The author explores some of the virtues and the vices of sport for Christians. Although sport is clearly a popular and potentially fruitful enterprise for human beings, it has its glories and its temptations. On the one hand, sport can be a magnificent exhibition of the beauty, diversity, power, and God-given potential of the human body. On the other hand, in drawing attention to the things that our bodies can do, we risk glorifying ourselves rather than bringing glory to God. The ways in which Christians negotiate this tension is crucial for faithful discipleship. The author uses the idea of running for Jesus to illustrate the goals of sport and the subtle tendency toward idolatry that accompanies the sporting enterprise. Central to the author's intention is challenging us to think through precisely which Jesus we choose to worship. The Jesus of power, competition and win at all costs, or the Jesus who suffers, who is gentle, and who perceives winning in quite different ways from much of contemporary sport. Sport has to do with bearing witness, and bearing witness does not require winning; it requires faithfulness. The question is: to whom do we choose to bear witness should we engage in sport?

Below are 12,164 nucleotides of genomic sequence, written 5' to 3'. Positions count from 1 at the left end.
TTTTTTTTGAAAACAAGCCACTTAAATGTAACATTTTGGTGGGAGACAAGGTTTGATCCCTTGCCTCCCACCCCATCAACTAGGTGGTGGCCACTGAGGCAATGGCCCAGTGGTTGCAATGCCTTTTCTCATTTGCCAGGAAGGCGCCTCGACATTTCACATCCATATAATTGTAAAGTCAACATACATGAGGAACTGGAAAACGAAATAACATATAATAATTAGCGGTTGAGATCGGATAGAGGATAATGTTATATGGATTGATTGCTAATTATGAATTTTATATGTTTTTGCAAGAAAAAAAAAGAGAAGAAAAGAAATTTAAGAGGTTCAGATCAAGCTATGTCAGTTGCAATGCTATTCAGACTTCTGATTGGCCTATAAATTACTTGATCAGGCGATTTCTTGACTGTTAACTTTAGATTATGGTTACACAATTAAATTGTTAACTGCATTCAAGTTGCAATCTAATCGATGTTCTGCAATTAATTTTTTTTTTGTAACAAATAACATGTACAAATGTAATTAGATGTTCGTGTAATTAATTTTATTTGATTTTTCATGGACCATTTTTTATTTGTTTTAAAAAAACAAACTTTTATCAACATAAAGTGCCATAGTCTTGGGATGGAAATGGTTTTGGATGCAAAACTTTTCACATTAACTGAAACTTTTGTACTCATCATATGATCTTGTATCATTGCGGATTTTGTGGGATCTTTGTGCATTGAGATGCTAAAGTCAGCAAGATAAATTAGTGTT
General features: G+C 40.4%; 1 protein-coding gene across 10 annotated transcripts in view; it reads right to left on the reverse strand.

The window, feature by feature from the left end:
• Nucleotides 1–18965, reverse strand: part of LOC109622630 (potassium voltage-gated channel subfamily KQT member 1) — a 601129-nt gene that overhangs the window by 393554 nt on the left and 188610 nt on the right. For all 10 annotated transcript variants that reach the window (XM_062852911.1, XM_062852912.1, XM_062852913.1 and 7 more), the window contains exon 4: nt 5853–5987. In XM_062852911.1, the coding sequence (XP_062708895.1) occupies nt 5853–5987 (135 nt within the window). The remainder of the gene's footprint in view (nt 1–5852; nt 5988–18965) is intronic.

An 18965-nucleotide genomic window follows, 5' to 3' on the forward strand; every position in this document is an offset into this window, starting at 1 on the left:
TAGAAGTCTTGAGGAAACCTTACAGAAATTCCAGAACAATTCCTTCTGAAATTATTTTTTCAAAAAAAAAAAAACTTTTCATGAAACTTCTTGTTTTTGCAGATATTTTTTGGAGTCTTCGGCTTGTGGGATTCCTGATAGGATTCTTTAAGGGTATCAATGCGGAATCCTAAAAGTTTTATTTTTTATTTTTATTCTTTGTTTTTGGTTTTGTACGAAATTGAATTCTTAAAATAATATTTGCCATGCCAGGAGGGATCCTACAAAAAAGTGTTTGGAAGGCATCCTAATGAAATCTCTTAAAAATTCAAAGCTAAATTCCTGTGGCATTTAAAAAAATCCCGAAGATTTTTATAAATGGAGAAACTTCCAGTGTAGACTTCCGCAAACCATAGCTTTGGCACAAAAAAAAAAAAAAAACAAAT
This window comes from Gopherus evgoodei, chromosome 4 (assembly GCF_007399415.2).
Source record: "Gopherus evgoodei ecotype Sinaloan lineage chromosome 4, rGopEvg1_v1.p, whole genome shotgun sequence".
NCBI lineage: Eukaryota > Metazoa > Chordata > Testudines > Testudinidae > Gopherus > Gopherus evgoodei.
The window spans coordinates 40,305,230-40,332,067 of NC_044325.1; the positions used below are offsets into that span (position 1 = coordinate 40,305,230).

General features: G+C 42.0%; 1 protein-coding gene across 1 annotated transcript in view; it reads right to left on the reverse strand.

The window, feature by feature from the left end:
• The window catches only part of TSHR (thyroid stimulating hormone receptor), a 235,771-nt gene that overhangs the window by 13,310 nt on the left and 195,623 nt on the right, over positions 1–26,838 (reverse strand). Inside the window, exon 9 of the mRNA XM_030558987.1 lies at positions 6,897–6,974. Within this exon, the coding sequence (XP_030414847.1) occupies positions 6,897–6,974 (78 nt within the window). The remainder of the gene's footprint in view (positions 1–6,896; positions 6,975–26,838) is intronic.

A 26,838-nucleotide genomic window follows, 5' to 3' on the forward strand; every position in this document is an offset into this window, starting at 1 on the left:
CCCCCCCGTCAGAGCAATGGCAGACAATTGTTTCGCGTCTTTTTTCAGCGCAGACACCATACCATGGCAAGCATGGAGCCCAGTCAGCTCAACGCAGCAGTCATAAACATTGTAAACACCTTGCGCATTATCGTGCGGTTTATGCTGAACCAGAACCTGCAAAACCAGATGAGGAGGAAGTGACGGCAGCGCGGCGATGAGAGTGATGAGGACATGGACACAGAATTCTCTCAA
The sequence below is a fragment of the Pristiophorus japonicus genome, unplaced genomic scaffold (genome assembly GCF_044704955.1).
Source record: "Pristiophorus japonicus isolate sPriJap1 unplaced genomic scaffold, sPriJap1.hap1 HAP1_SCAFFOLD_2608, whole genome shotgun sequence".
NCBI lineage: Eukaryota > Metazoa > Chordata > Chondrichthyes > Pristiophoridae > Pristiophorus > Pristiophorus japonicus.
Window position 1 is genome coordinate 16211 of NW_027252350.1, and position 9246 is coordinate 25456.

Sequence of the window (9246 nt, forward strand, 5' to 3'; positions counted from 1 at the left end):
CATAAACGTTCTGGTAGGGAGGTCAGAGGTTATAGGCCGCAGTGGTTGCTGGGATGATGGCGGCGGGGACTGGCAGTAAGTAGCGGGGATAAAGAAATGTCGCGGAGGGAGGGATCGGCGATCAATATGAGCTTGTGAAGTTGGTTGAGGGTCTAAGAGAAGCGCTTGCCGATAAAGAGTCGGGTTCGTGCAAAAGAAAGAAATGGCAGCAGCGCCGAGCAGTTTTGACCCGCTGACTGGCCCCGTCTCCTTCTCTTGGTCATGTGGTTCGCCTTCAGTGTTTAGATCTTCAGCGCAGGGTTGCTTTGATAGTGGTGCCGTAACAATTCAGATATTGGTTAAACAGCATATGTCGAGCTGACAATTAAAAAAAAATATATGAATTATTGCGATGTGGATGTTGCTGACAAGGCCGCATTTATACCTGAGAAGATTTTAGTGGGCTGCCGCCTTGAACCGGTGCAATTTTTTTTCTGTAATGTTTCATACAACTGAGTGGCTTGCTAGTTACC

|Number of pages||12|
|Journal||Journal of Disability & Religion|
|Early online date||3 May 2017|
|Publication status||Published - 2017|
- disability studies
- pastoral theology
- practical theology